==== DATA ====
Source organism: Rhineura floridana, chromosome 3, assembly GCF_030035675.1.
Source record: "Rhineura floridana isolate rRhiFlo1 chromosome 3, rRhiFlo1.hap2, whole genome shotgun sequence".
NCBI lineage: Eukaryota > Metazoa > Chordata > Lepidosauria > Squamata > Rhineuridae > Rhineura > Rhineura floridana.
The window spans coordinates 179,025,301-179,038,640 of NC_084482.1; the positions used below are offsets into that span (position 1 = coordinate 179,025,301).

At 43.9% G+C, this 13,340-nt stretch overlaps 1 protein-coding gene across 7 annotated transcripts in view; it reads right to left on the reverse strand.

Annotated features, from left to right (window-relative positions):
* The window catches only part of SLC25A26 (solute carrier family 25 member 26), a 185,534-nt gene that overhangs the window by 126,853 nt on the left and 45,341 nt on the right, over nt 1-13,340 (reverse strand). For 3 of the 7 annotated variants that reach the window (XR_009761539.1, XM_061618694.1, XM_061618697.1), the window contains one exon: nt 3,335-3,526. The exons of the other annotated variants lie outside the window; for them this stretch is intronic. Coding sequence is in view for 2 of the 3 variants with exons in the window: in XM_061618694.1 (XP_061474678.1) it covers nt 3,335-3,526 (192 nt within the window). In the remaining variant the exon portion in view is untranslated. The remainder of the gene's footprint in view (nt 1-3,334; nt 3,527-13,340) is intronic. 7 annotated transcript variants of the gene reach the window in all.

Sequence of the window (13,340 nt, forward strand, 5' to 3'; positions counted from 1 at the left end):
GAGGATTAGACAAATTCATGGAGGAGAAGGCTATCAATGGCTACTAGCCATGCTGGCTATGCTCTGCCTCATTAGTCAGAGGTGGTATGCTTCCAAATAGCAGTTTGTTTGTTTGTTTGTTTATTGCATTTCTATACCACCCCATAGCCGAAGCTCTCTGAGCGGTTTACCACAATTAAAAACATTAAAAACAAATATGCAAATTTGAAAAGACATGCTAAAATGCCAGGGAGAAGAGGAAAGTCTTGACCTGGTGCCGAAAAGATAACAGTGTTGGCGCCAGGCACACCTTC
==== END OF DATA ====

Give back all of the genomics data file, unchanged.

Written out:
Source organism: Rhineura floridana, chromosome 3, assembly GCF_030035675.1.
Source record: "Rhineura floridana isolate rRhiFlo1 chromosome 3, rRhiFlo1.hap2, whole genome shotgun sequence".
NCBI lineage: Eukaryota > Metazoa > Chordata > Lepidosauria > Squamata > Rhineuridae > Rhineura > Rhineura floridana.
The window spans coordinates 179,025,301-179,038,640 of NC_084482.1; the positions used below are offsets into that span (position 1 = coordinate 179,025,301).

At 43.9% G+C, this 13,340-nt stretch overlaps 1 protein-coding gene across 7 annotated transcripts in view; it reads right to left on the reverse strand.

Annotated features, from left to right (window-relative positions):
* The window catches only part of SLC25A26 (solute carrier family 25 member 26), a 185,534-nt gene that overhangs the window by 126,853 nt on the left and 45,341 nt on the right, over nt 1-13,340 (reverse strand). For 3 of the 7 annotated variants that reach the window (XR_009761539.1, XM_061618694.1, XM_061618697.1), the window contains one exon: nt 3,335-3,526. The exons of the other annotated variants lie outside the window; for them this stretch is intronic. Coding sequence is in view for 2 of the 3 variants with exons in the window: in XM_061618694.1 (XP_061474678.1) it covers nt 3,335-3,526 (192 nt within the window). In the remaining variant the exon portion in view is untranslated. The remainder of the gene's footprint in view (nt 1-3,334; nt 3,527-13,340) is intronic. 7 annotated transcript variants of the gene reach the window in all.

Sequence of the window (13,340 nt, forward strand, 5' to 3'; positions counted from 1 at the left end):
GAGGATTAGACAAATTCATGGAGGAGAAGGCTATCAATGGCTACTAGCCATGCTGGCTATGCTCTGCCTCATTAGTCAGAGGTGGTATGCTTCCAAATAGCAGTTTGTTTGTTTGTTTGTTTATTGCATTTCTATACCACCCCATAGCCGAAGCTCTCTGAGCGGTTTACCACAATTAAAAACATTAAAAACAAATATGCAAATTTGAAAAGACATGCTAAAATGCCAGGGAGAAGAGGAAAGTCTTGACCTGGTGCCGAAAAGATAACAGTGTTGGCGCCAGGCACACCTTC